Tomorrow has a great sense of place. The interior of Australia is a harsh, unforgiving land. Most of our population lives on the eastern seaboard in the cities of Brisbane, Sydney and Melbourne. Travel west from any of these places and you will quickly find yourself isolated. The countryside is beautiful: craggy rock formations, gullies, paddocks of dusty sheep. It's these that Marsden describes in Tomorrow, evoking the beauty of rural Australia, but also its unforgiving nature. (Travel further west, right into the interior, and you reach the desert: flat, sharp rocks, spiky plants, and miles of it. Watch Rabbit Proof Fence or Lucky Miles if you want to get a sense of what it's like.)

I also want to explore here two things Marsden makes intentionally vague throughout the series: Who invaded Australia, and when exactly did it happen?

The first thing I noticed when reading Tomorrow this time around is that the invasion occurs on Commemoration Day. Huh? Commemoration Day? There IS no such holiday in Australia. After a bit of Googling I discovered that Commemoration Day is a collective term for several of our national holidays, notably Australia Day (January 6), Anzac Day (April 25) and Remembrance Day (November 11). At some point in the novel Ellie sees fires burning in the distance and remarks that it's too late for burning off (we have fire restrictions over the dry months) and too early for bushfires. Most of our bushfires occur at the end of summer, in February, as with the ferocious and deadly bushfires that occurred earlier in the year that became known as the Black Saturday bushfires. The only holiday that Commemoration Day could refer to, then, is Australia Day. There is a certain irony to this. Australia Day is also known unofficially by Indigenous Australians and their supporters as Invasion Day, as it marks the day that Britain brought disease, murder and abuse to the Indigenous population. It's difficult to say whether Marsden is trying to draw parallels between this event and the events in his series. As I remember there is nothing further in the books that could be taken as supporting Indigenous rights.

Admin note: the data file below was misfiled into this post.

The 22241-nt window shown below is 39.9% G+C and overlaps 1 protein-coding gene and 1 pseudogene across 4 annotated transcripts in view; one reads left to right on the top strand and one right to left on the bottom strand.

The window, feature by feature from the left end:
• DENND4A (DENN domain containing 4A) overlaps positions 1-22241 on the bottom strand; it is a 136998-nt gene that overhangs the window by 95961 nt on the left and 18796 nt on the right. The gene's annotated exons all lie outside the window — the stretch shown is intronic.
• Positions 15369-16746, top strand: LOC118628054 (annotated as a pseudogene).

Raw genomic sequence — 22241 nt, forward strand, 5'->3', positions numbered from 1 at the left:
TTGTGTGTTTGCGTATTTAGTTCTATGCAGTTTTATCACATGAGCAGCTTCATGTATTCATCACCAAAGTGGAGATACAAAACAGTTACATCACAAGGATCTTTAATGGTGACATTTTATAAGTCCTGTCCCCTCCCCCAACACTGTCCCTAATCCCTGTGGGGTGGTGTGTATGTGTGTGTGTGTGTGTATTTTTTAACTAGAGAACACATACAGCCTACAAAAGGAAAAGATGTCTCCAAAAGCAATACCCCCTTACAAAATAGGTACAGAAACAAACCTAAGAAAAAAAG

The identity of the invaders is also vague, which is understandable. It's not necessary to the story to be able to know who the invaders are. I only wonder for reasons of pure curiosity. All that is said is that they come from a crowded country not far to the north of Australia, and one with a huge military budget. I wondered at first if it could be Indonesia, which is directly north of Australia, but I don't believe their air force is anywhere near as large as the one described by Marsden. Logically, then, it must be either China, Japan or North Korea. Since the inaugural Australia/Invasion Day, this country has only experienced direct attacks during the bombings of Darwin by the Japanese on fifty-nine occasions over 1942/3. The bombings, which occurred during WWII, resulted in a huge loss of morale for Australians. For historical reasons, then, it is possible that the invaders are Japanese. Again, this is speculation for the sake of speculation. I only wonder because I can, not because I'm trying to imply anything about China or Japan or North Korea.

Then again, perhaps Marsden doesn't specify who the invaders are because he doesn't know either--he never intended it to be one nation in particular, but just A Nation.

One last interesting point: When I was reading Z for Zachariah Robert C. O'Brien, the valley Ann and Mr Loomis inhabit remind me a lot of Hell. It's the last place on Earth/Australia that provides sanctuary for the books' characters. To my surprise I found this snippet on page 4o. Ellie and her crew are sitting around in Hell, conjecturing about the end of the world and how cut off they are. It's a rather prescient conversation as a short while later they emerge and discover that the world they know has ended:

"Did you do that book last year in English?" Kevin asked. "X or something?"

"Z? Z for Zachariah?"